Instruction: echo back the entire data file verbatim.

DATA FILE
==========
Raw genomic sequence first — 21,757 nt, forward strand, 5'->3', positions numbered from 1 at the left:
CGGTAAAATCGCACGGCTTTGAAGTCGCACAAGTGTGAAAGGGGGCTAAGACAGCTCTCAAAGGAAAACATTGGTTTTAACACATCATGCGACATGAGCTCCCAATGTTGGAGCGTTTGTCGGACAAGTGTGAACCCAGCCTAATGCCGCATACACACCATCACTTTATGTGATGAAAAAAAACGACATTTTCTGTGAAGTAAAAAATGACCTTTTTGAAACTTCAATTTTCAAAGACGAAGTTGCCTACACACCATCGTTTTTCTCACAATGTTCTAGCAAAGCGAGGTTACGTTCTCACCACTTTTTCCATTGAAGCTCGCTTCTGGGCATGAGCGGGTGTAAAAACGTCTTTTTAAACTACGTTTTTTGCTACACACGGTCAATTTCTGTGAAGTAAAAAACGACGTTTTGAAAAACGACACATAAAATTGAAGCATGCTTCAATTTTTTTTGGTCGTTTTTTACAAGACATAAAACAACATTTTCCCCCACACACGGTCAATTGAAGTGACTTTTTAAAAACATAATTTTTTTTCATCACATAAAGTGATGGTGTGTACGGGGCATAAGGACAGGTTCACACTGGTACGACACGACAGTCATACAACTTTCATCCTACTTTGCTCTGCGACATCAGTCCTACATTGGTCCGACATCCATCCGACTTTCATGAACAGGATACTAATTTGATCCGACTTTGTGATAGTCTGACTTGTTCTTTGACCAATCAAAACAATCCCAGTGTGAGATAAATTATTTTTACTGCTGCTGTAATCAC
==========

Raw genomic sequence first — 21,757 nt, forward strand, 5'->3', positions numbered from 1 at the left:
CGGTAAAATCGCACGGCTTTGAAGTCGCACAAGTGTGAAAGGGGGCTAAGACAGCTCTCAAAGGAAAACATTGGTTTTAACACATCATGCGACATGAGCTCCCAATGTTGGAGCGTTTGTCGGACAAGTGTGAACCCAGCCTAATGCCGCATACACACCATCACTTTATGTGATGAAAAAAAACGACATTTTCTGTGAAGTAAAAAATGACCTTTTTGAAACTTCAATTTTCAAAGACGAAGTTGCCTACACACCATCGTTTTTCTCACAATGTTCTAGCAAAGCGAGGTTACGTTCTCACCACTTTTTCCATTGAAGCTCGCTTCTGGGCATGAGCGGGTGTAAAAACGTCTTTTTAAACTACGTTTTTTGCTACACACGGTCAATTTCTGTGAAGTAAAAAACGACGTTTTGAAAAACGACACATAAAATTGAAGCATGCTTCAATTTTTTTTGGTCGTTTTTTACAAGACATAAAACAACATTTTCCCCCACACACGGTCAATTGAAGTGACTTTTTAAAAACATAATTTTTTTTCATCACATAAAGTGATGGTGTGTACGGGGCATAAGGACAGGTTCACACTGGTACGACACGACAGTCATACAACTTTCATCCTACTTTGCTCTGCGACATCAGTCCTACATTGGTCCGACATCCATCCGACTTTCATGAACAGGATACTAATTTGATCCGACTTTGTGATAGTCTGACTTGTTCTTTGACCAATCAAAACAATCCCAGTGTGAGATAAATTATTTTTACTGCTGCTGTAATCAC